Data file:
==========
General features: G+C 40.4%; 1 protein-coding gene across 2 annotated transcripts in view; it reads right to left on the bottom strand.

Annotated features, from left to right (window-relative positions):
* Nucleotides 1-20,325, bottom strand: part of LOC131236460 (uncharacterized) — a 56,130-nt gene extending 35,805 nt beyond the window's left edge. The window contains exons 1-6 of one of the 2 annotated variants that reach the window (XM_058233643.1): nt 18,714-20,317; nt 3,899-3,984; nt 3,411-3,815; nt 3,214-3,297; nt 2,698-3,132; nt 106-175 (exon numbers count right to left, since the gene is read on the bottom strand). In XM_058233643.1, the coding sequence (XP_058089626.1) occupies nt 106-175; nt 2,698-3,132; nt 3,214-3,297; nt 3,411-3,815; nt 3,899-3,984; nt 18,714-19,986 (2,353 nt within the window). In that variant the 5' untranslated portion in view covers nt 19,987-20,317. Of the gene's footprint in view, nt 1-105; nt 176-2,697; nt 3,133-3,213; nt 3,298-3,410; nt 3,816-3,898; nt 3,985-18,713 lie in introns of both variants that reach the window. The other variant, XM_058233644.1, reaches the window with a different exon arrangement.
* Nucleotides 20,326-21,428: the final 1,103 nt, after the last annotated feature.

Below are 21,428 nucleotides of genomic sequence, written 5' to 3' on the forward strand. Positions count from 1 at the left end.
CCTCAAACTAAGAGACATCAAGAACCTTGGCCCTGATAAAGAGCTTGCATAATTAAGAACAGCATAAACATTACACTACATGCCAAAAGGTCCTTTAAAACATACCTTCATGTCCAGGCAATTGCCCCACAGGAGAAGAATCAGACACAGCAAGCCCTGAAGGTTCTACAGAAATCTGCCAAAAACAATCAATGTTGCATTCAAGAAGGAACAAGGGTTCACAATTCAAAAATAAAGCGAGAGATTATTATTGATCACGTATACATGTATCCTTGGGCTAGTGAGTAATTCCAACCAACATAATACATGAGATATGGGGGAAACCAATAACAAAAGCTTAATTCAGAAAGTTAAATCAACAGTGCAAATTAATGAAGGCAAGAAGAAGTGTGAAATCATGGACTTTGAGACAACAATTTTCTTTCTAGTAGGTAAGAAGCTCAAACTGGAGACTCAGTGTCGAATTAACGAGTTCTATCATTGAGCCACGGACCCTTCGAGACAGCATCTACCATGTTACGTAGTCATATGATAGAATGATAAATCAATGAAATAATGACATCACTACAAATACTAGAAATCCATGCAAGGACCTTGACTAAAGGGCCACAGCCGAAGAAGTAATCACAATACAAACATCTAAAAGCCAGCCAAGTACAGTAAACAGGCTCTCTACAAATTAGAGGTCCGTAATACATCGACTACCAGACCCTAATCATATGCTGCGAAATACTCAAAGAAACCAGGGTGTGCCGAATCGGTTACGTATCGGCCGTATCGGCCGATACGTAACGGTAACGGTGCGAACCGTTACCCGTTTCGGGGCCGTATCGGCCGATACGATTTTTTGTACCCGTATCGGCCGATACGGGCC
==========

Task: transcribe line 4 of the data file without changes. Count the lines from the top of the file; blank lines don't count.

* Nucleotides 20,326-21,428: the final 1,103 nt, after the last annotated feature.